Junco also addresses the importance of making informed decisions about the tools educators choose to incorporate. First, ask yourself “What is my goal?” (Wiley, 2014). Once you determine what you want to accomplish and how you are going to evaluate it, choose the tool that best supports that goal. As he points out, social media may not be the right choice.

FYI: Check out Rey Junco’s blog, Facebook and Twitter


Junco, R. (2014). Engaging students through social media. San Francisco, CA: Jossey-Bass. ISBN-13: 978-1118647455  ISBN-10: 1118647459.

Siemens, G., & Tittenberger, P. (2009). Handbook of emerging technologies for learning. Winnipeg, MB: University of Manitoba.

Wiley [Wiley]. (2014, August 19). Engaging Students through Social Media Junco 978111864745. [Video File]. Retrieved from https://www.youtube.com/watch?v=FgAnEzVd1wE.



Butterfly had a softball tournament in Ruidoso. It was a lot of fun! The boys rarely want to tag along when she plays, so it was a treat to have them all with us. Bleu bought himself a camera, so he spent a lot of time taking pictures/video. We both took pictures of the flowers by the creek (above) to compare.  I like that he is getting into something that has brought me so much  joy over the years.

We took a ride by Bonito Lake. The last time we were there (June of this year) it still looked pretty bad from the Little Bear Fire. The rains we’ve had have done wonders. It didn’t look like the same place!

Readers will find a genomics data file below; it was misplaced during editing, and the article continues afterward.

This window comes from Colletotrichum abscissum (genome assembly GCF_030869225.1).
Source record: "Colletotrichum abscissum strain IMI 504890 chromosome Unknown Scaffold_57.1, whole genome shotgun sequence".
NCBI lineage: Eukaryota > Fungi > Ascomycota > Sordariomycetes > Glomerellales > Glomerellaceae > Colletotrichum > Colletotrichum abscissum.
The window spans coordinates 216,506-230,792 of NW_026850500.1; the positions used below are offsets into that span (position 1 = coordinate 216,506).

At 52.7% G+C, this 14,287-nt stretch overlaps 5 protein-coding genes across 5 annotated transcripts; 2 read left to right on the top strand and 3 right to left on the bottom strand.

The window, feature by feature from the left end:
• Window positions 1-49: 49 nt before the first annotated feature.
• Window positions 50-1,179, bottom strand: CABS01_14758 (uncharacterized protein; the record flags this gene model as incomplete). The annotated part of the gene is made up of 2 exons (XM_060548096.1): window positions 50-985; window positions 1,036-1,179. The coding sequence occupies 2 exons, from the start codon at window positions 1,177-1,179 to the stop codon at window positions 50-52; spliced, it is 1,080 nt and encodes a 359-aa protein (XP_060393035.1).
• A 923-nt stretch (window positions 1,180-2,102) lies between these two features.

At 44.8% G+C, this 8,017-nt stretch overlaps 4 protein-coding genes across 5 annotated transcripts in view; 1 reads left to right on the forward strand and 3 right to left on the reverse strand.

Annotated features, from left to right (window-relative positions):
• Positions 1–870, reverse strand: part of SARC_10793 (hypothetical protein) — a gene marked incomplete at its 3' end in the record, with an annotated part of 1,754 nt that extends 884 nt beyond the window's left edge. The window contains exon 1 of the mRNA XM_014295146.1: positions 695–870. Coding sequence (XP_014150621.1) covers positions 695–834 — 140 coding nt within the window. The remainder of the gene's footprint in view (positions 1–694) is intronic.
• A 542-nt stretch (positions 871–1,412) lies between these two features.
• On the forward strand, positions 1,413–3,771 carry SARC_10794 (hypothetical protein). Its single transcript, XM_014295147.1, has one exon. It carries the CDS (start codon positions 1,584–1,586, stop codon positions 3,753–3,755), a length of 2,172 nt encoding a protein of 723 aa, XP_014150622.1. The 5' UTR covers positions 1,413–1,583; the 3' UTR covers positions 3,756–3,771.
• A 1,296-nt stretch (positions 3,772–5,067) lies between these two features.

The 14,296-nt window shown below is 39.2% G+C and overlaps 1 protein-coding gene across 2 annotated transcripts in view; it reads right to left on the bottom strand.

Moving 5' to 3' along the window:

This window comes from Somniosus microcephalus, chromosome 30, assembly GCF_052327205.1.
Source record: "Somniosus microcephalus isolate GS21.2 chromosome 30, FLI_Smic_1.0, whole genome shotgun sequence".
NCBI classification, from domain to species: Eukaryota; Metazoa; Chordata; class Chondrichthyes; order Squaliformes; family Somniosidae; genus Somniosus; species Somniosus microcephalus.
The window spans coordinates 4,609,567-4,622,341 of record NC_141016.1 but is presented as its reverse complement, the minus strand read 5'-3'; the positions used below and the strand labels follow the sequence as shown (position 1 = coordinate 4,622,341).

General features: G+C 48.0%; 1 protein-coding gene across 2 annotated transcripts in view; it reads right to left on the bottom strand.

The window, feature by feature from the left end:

Continue reading “Ruidoso”

Black and White

collage-bw-mesquiteLight is meaningful only in relation to darkness, and truth presupposes error. It is these mingled opposites which people our life, which make it pungent, intoxicating. We only exist in terms of this conflict, in the zone where black and white clash.  Louis Aragon

The Egg


One of the things that I’m loving about homeschooling Echo is that we get to do projects together. His science class is conducting an experiment using an egg to investigate permeability of membranes. Basically, the idea is to dissolve the shell while leaving the membrane intact. The photos above were taken on four separate days: the first three soaking in vinegar and the fourth soaking in plain water. The plan was to take measurements of the egg every day, changing the liquid each time, to determine whether the egg would grow larger or smaller.

It was the end of the day and we were all tired. The only thing Echo had left to do was measure his egg and replace the plain water with salt water. Mike and I ran to the gas station for some drinks for dinner and left Echo to finish up the measuring on his own. We had done it together four times, so I was confident that this was a task he could handle.

*five minutes later*

We walked in the living room and it was immediately obvious that something had gone horribly wrong. The stench of vinegar was overpowering, tinged with rotten egg and something else… something horrid. Echo showed us where the egg spilled on the table. Apparently, Luna (Butterfly’s puppy) had jumped up and tried to lick the egg, nicking it with one of her baby teeth.

Mike started dry heaving and went straight outside. Obviously, I was going to have to help Echo clean up the mess. “But where is the egg?” I asked. Echo just pointed at Luna. She was sitting on the couch and, as if on command, threw up the rotten egg and vinegar mix. Echo ran out of the room gagging and I was left to do the dirty work alone. By the time I found something disposable to clean it up with, Luna had eaten half of the vomit. She moved down a couple of feet and promptly threw it up again. Nice.

Once I got the living room habitable again, I asked Echo what he learned from the experiment. I was expecting something about the egg getting ‘squishy’ or figuring out why it got bigger. His answer was a little more practical:

Dogs and science don’t mix.